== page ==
Serena Williams broke the mold for being a world-class athlete — Andscape

If winning 23 Grand Slams was Act 1, imagine what Serena Williams could do in Act 3.

Earlier this month, Williams, 40, announced her retirement from professional tennis with a personal essay and a luscious photo spread in Vogue.

For several years, she has been stuck at 23 Slams, a number that tethers her to Margaret Court on paper despite the stratospheric difference in their careers and athleticism. But just as Williams has become a beacon for her sport and for racial and gender equity in it, we’ve also watched her continuously break the mold of what it means to be a world-class athlete.

Williams, at this point, is regarded, with equal amounts awe and love, as the GOAT — greatest of all time. Of course, that’s a title that will not fade — even the Gen Z athletes whose style she inspired and now faces across the net will struggle to match what she has accomplished. Equally difficult will be matching her accomplishments off the court.

It used to be common for sports journalists to pooh-pooh athletes who had interests outside of winning. But being an athlete, even the GOAT, is a profession. It needn’t be one’s entire personality. Johnny Weir knew that when he skipped the Four Continents Figure Skating championships in 2013 to walk the runway for The Blonds during New York Fashion Week. Williams graduated from the Art Institute of Fort Lauderdale, became a respected fashion entrepreneur and tenniswear iconoclast, a Vogue cover model, a mother, a fluent French speaker, a venture capitalist, an advocate for maternal health equity, a supporting character in a Beyoncé visual album, a best friend to the Duchess of Sussex.

What a blessing for her and for us that Williams is a well-rounded, multifaceted person instead of a gifted tennis automaton. In doing so, she has created a new path for athletes seeking greatness, one that is sorely needed. Too often, the single-minded pursuit of such epic goals require trade-offs that turn into collateral damage, like a balloon payment on a mental health mortgage. Just look at her friends, her heroes, the Black icons of generations past.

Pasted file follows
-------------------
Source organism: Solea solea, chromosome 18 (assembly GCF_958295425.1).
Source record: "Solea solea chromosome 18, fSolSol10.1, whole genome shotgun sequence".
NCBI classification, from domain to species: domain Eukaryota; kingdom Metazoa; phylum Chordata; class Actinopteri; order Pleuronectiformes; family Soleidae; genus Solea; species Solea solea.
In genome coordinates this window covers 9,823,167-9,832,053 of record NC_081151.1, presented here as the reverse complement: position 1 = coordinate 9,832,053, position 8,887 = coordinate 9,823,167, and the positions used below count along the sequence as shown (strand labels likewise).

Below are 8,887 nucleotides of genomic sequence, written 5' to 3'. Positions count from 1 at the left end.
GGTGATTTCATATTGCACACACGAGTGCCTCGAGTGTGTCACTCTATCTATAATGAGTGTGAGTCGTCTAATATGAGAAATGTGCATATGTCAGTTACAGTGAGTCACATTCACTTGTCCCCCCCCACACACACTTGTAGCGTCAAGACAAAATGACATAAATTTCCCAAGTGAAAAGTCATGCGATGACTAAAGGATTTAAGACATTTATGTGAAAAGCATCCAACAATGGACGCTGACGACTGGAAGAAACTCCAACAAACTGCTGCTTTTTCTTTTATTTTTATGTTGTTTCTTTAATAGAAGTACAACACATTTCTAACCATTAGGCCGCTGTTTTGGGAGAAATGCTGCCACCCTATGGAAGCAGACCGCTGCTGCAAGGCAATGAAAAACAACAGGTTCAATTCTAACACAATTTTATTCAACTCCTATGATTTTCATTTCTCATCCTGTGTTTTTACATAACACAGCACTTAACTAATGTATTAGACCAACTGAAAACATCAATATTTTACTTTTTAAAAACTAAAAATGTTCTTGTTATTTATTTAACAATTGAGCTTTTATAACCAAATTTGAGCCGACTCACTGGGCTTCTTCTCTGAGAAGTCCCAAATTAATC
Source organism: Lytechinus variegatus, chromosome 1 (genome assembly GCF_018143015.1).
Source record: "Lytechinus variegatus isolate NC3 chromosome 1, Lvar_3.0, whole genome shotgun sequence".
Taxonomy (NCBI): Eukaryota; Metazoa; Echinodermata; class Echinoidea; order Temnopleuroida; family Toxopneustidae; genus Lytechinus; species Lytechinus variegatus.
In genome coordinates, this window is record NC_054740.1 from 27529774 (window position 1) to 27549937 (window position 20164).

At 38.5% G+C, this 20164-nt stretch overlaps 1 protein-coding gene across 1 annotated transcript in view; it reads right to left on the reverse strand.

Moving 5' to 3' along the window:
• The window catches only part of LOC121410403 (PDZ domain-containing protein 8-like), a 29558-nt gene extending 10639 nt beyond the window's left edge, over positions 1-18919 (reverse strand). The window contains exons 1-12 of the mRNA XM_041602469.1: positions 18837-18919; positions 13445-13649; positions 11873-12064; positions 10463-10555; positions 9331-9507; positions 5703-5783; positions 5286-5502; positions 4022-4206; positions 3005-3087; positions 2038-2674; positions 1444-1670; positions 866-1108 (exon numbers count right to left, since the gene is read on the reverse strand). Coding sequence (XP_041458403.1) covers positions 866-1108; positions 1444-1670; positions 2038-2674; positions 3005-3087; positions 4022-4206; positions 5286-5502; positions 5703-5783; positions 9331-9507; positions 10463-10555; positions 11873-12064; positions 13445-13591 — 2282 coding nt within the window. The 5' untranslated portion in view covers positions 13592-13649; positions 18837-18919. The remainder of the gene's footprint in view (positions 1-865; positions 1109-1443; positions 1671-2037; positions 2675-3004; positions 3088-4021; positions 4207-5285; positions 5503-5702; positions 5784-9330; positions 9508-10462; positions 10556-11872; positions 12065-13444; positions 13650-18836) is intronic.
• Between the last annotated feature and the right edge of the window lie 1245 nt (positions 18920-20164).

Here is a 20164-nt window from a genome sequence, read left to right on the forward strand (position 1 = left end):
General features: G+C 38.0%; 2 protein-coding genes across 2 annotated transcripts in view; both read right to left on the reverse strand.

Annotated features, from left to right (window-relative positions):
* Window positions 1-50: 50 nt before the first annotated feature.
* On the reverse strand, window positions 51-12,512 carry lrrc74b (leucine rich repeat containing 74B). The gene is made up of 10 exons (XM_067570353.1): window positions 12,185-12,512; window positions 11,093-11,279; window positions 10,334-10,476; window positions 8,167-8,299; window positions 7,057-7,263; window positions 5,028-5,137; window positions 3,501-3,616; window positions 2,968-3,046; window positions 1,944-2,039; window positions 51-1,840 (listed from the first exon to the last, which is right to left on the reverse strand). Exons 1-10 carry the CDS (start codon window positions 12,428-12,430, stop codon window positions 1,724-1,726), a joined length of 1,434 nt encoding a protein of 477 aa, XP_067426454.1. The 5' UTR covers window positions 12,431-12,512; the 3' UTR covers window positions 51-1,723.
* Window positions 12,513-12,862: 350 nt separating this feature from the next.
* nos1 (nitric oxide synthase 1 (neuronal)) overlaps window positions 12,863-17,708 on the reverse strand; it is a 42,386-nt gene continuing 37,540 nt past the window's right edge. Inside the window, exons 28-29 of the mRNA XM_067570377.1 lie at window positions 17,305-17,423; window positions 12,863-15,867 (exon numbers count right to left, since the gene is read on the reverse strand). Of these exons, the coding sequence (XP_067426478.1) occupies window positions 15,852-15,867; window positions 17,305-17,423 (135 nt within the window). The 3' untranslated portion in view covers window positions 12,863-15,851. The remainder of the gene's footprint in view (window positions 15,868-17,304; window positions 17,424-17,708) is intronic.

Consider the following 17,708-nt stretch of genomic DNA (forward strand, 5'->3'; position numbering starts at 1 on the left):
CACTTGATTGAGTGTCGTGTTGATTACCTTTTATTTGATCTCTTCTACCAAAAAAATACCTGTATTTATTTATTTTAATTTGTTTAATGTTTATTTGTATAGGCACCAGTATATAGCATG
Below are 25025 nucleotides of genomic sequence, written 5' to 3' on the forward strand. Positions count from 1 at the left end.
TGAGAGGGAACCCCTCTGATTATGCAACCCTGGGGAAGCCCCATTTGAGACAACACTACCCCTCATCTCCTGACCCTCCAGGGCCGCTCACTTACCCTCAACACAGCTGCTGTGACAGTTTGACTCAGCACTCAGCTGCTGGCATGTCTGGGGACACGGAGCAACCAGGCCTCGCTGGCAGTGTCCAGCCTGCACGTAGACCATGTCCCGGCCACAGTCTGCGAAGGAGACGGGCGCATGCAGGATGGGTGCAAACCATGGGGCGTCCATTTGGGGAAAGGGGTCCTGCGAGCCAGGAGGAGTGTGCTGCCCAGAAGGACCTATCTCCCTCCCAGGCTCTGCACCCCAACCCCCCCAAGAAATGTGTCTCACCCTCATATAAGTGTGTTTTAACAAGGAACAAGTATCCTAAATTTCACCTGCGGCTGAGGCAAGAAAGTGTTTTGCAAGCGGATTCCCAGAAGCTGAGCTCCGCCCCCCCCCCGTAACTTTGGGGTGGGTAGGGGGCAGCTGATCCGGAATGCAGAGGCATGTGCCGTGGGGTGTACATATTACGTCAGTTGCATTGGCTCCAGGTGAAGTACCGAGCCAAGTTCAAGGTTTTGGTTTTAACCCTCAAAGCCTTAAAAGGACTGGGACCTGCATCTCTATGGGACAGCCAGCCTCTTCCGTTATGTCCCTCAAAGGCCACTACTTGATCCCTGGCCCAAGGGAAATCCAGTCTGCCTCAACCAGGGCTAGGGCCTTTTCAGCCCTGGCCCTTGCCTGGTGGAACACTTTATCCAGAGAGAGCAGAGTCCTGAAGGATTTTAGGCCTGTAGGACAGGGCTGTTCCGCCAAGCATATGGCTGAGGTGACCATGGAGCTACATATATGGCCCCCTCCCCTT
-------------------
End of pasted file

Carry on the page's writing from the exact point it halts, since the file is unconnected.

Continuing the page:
It’s easy to see why Williams and golf great Tiger Woods have such a long-standing rapport. Both were Black whiz kids in country club sports, trained and brought up in the ’90s by fathers who were shaped by the cruelties and ubiquity of American racism. They soared on the wings of their fathers’ dreams, and came of age wrestling with the faults of the men who made them. The same cool, single-minded focus Woods brought to golf eventually festered into a self-destructive knot, one that he is still working to undo. Similarly, Williams has a more complicated relationship with her father Richard, than does her sister Venus, a dynamic illustrated in the film King Richard. Williams’ career shift shows herself and the world that there is much about life that is fulfilling and worth experiencing, even if she has to abandon something as singular as the pursuit of a record-setting 24 Grand Slam singles titles.